Mar 1, 2023

Post-mortem: February 2023

17 min read - Published: a year ago

Hi everyone,

For those who aren't aware, The Forge has suffered multiple major outages during the last week. Nearly every day, we've had some sort of disruption, and sometimes the entire website was down for long periods of time.

Before we delve into the details of what occurred during this dreadful month of February 2023, I'd like to start by offering my sincere and deepest apologies to anyone whose games had been affected by the disruption of service that The Forge encountered in the last week.

We know how hard it can be to schedule a game with friends, and that the game might be the highlight of your week. Some of you may also be professional GMs depending on it as a source of income. We are gamers just like you, and we know that it is never pleasant to be plagued by technical difficulties, pulling us down from our imagination back to the reality of this world.

We will back our apologies with facts and with action. In our continued efforts of transparency, we will be explaining exactly what happened, why it happened and how it happened, as well as how we've solved the problem and what we're doing to ensure it doesn't happen again. This is what this post-mortem is for.

We will also offer a credit to all users affected by the service disruption, equal to 110% of their monthly subscription cost. We include information on how to request this credit below.

Finally, I'd like to thank our players, and our community for their patience, and understanding as we struggled through this difficult time. The outpouring of love from our users, both on Discord as well as Twitter, far outweighed the (justified) frustration we've seen from other members. We're truly humbled and grateful to be part of such an understanding and beautiful community.

The summary

For years now, we've had various issues with our service provider, DigitalOcean (DO) providing subpar services and causing various stability issues. While DO is a very popular and well known service provider, they simply don't seem to be of a level of quality and reliability that we'd want for our business.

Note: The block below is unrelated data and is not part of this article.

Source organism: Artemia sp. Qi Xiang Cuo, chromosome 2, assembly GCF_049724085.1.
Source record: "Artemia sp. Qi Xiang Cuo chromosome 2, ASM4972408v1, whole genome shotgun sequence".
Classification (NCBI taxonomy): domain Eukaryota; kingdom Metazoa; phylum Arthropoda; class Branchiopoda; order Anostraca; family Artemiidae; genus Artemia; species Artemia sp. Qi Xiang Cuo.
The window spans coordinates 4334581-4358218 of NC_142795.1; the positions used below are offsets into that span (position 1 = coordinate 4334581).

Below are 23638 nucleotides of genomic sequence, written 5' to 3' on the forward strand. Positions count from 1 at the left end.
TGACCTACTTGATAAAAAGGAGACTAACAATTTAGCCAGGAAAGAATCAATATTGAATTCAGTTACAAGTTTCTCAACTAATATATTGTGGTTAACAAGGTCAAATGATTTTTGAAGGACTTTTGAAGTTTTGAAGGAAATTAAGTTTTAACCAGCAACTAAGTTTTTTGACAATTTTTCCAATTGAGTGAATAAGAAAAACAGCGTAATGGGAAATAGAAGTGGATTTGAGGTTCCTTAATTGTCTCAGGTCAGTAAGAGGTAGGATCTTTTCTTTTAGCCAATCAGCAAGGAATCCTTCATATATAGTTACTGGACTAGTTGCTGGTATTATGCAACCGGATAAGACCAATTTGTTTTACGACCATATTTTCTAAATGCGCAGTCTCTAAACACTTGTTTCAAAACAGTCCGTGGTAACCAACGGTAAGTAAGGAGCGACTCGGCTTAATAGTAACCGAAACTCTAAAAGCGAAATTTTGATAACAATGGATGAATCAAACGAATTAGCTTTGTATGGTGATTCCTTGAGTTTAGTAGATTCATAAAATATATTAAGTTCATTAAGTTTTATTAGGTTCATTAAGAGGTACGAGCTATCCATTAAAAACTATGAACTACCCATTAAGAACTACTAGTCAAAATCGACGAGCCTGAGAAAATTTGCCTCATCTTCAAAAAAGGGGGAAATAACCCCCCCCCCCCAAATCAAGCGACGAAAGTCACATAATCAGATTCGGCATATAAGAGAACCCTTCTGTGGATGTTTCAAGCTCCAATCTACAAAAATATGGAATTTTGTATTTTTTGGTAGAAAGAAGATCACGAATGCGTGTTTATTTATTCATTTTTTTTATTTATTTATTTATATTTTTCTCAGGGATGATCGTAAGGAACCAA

We promised our customers almost two years ago that we'd work on moving to a new—and more stable—service provider so we could provide our customers with the performance and stability they deserve. That server migration took a lot of effort and a lot of time. We first deployed our Oceania servers with OVH as a testbed for a new, and more reliable infrastructure. Once we were satisfied with the service offered and our new design, we migrated our EU servers to the new datacenter. That went well, and we've received a lot of useful feedback from our European users, who have found it more reliable and faster than ever. The migration didn't go perfectly though, and we've found a few areas that we needed to improve upon before moving our biggest region (North America) to OVH as well.

That was nearly a year ago, and we've solved many of the challenges we had encountered and we were ready to finally move the rest of our users to OVH as well, especially with the repeated issues we've seen with DigitalOcean in the last few months.

Since January, we've been working full time on the setup of the new servers, and slowly migrating users' data from DigitalOcean to OVH. For some reason, DigitalOcean thought that the amount of data transferred was too much (even though we took every precaution to prevent that) and "in order to protect our other customers" they decided to completely unplug our servers from the internet. They considered it as if it was a DDoS attack and they were protecting the servers from the attack by literally just isolating it completely for 3 hours.

To be clear, it is our belief that DigitalOcean's protection system was incorrectly triggering and had completely erroneous statistics (reporting to us as much as a thousand times more traffic than what was actually being used). It is also our belief that DigitalOcean's decision to unplug a computer from the internet to protect it from a Denial of Service attack is the most absurd and senseless thing we've heard in the last decade.

Needless to say, this had a very large impact on our services and triggered a chain reaction of events that took a tremendous effort to recover from. It was also unfortunate that DigitalOcean decided to randomly isolate our servers multiple times a day, every day for nearly a week, and we were powerless to stop any of it.